Definition of equator in English:

equator

Syllabification: e·qua·tor
Pronunciation: /əˈkwādər
 
/

noun

1An imaginary line drawn around the earth equally distant from both poles, dividing the earth into northern and southern hemispheres and constituting the parallel of latitude 0°.
More example sentences
  • UV intensity falls as one moves from the equator toward Earth's poles, increasing latitude.
  • As of 1791, the meter was defined as one ten-millionth the distance from the North Pole to the equator along the line of longitude that passes through Paris.
  • This influx of fresh water causes the Gulf Stream, the ocean current that carries warm water from the equator into the northern hemisphere, to stop.
1.1A corresponding line on a planet or other body.
More example sentences
  • As it does so, Mars rotates, and so the cable heats up and wraps itself around the planet as it falls, eventually burning a groove all the way around the equator of the planet.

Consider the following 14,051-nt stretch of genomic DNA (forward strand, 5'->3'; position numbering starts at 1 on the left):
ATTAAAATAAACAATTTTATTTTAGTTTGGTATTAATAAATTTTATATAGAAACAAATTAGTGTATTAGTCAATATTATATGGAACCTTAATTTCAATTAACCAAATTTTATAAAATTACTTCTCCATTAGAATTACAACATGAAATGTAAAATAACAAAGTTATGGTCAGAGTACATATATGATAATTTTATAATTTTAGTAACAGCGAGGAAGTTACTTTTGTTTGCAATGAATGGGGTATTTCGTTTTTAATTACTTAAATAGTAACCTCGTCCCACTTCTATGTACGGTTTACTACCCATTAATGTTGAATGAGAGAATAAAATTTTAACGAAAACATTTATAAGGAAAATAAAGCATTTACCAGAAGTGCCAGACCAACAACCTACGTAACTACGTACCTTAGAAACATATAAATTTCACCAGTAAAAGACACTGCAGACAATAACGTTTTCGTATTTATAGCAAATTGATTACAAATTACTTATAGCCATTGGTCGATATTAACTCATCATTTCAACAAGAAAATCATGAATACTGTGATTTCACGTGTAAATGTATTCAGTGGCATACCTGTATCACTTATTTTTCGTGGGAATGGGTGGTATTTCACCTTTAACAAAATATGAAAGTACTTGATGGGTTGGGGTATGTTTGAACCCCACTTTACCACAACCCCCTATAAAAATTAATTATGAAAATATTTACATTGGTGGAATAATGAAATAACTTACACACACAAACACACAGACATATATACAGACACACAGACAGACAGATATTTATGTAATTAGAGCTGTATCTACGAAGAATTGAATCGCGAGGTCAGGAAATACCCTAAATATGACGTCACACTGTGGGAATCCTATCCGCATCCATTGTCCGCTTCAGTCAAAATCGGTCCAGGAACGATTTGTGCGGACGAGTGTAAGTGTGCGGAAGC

• Boscovich was the first to give a procedure to compute a planet's orbit from 3 observations of its position and he also gave a procedure for determining the equator of a planet from 3 observations of a surface feature.
  • If the leading edge of the club starts on the ground at address, but it is contacting the ball around its equator, your body is probably rising somewhere between the start of your swing and impact.
1.2 Astronomy short for celestial equator.
More example sentences
  • The numbers that you see along the equator line represent celestial longitude, that is, hours of right ascension.

Origin

late Middle English: from medieval Latin aequator, in the phrase circulus aequator diei et noctis 'circle equalizing day and night', from Latin aequare 'make equal' (see equate).

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